Techniques for better bassin’: Part two

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Techniques for better bassin’: Part two

He describes how it benefits his punching approach. “The most important aspects of this rod include the length and action. I prefer the longest r

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He describes how it benefits his punching approach. “The most important aspects of this rod include the length and action. I prefer the longest rod available, because it picks up more line on a hookset, moves a fish away from heavy cover better, and gets the angler more vertical, over his or her lure when flipping,” says Balog. “A good punching rod should be powerful, but the action must be more parabolic than, say, a swim-jig rod, or a worm rod. It needs to flex in the midsection for one very important reason: to continue pressure during a sweeping, pull-set. When punching, it’s imperative to pull the hook into the fish, while moving it up and out of the cover all in one motion.”

For anglers new to punchin’, Balog describes it as “a viable technique year-round.” Best times are in early spring when most big fish are shallow, or when unseasonably cold winter weather pushes big bass up under mats. Yet, the technique is also great in summer and fall. Balog says, “Much of our fishing here in Florida revolves around the state of the grass, rather than the season. For instance, if left untreated, grass of all kinds will get incredibly thick by late summer, leading to awesome punching in places anglers can still access. But often times the grass is sprayed, taking away the potential for that technique. So the best time is, really, anytime there’s good, thick grass. Water type may vary, but punchin’ works in a variety of cover, from hydrilla, floating mats of hyacinth, dollar weed, and pennywort, to mud mats, tussock islands, flooded bushes and willows.”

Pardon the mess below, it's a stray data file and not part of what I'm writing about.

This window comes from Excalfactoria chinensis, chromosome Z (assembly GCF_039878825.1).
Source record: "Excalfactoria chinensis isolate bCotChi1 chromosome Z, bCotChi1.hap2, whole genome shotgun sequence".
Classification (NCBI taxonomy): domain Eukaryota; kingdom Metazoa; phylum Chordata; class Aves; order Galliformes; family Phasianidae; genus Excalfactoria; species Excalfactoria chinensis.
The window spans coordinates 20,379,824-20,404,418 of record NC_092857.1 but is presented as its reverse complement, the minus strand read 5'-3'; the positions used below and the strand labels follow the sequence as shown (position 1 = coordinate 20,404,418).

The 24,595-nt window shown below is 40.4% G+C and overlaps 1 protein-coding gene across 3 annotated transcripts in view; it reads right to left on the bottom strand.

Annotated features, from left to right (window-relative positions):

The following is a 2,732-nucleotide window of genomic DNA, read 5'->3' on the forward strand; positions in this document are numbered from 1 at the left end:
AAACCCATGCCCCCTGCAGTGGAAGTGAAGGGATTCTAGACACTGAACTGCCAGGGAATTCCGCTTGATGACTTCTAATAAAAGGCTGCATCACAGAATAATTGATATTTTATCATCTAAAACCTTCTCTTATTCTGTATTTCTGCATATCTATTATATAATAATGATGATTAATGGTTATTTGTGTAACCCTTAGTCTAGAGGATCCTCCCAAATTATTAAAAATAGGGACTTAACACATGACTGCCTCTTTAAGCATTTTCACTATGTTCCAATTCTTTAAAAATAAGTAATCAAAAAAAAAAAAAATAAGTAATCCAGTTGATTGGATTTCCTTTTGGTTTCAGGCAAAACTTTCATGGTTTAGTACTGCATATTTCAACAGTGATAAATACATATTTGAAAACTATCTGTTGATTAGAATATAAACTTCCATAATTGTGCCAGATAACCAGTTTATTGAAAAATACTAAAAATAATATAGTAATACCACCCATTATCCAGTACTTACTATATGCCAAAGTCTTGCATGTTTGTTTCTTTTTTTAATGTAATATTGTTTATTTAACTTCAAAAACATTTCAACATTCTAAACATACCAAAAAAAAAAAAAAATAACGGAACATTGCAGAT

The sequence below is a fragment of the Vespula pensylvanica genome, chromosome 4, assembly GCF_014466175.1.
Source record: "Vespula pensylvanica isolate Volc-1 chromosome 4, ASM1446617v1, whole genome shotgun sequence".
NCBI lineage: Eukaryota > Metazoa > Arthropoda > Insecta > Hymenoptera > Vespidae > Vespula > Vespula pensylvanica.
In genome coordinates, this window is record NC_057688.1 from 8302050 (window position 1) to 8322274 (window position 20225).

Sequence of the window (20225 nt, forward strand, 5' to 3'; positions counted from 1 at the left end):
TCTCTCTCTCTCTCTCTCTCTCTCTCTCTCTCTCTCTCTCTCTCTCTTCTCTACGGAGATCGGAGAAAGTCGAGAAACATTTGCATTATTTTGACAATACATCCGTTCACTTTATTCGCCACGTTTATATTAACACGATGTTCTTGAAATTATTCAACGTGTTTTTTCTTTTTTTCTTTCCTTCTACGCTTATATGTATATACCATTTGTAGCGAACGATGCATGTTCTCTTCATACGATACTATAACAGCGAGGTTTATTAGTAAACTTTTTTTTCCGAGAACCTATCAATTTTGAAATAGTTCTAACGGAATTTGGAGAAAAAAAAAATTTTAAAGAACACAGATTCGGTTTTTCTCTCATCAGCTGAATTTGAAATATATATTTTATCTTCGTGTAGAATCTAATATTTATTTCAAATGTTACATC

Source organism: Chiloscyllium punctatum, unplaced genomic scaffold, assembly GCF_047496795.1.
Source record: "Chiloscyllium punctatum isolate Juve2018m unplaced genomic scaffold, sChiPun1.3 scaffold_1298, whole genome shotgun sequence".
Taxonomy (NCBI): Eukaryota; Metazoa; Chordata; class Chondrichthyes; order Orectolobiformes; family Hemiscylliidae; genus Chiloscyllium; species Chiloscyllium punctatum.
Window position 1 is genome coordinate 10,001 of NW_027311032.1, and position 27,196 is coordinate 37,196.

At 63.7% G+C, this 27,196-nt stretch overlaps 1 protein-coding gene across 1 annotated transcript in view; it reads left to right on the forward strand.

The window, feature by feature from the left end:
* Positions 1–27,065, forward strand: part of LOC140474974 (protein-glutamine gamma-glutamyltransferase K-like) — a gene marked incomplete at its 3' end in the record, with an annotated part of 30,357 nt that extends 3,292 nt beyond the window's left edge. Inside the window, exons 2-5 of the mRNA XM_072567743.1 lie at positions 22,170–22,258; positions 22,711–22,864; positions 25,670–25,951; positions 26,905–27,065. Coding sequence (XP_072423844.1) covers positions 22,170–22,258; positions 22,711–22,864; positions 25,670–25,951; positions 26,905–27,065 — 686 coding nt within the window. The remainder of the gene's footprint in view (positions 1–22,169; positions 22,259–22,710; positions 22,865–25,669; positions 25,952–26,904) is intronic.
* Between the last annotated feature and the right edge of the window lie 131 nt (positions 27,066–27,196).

Balog says the Victory Knockout excels here due to inherent sensitivity in the blank. “One of the biggest keys is feel. Most beginners to the technique have no idea how many fish are biting their baits. They discount the subtle taps and light bites.”  SCIII+, a hybrid of St. Croix’s advanced SCIII carbon and exotic SCVI carbon, makes those subtle taps no longer indistinguishable from cover, bottom, or even panfish. Many times the bass just barley hold the bait, so feel is imperative. The Victory Series is very sensitive, despite the surprisingly low price point, and allows me to really feel what’s going on under the mat.” 

The Wildcard with Andrew Ragas, Minocqua, Wisconsin

From Florida and Midwest bucketmouths to smallies of the north and beyond, it’s important to note the versatility of the Victory series. In-demand bass guide of Wisconsin’s Northwoods, Andrew Ragas, sums up that versatility in one rod, the Marshal (VTC73MHF). “I am enamored with the sensitivity and strength and amazed by the power and backbone of the Marshal. Not only is it tech-specific, but universal and multi-purpose as well; traits that I need for the typical guide trip in which numerous fishing scenarios play out over the course of a day,” says Ragas, who has access to hundreds of great smallmouth and largemouth waters in the Minocqua, Wisconsin area. While Ragas targets both species with individual technique-specific rods, sometimes it’s nice to have a jack-of-all-trades. 



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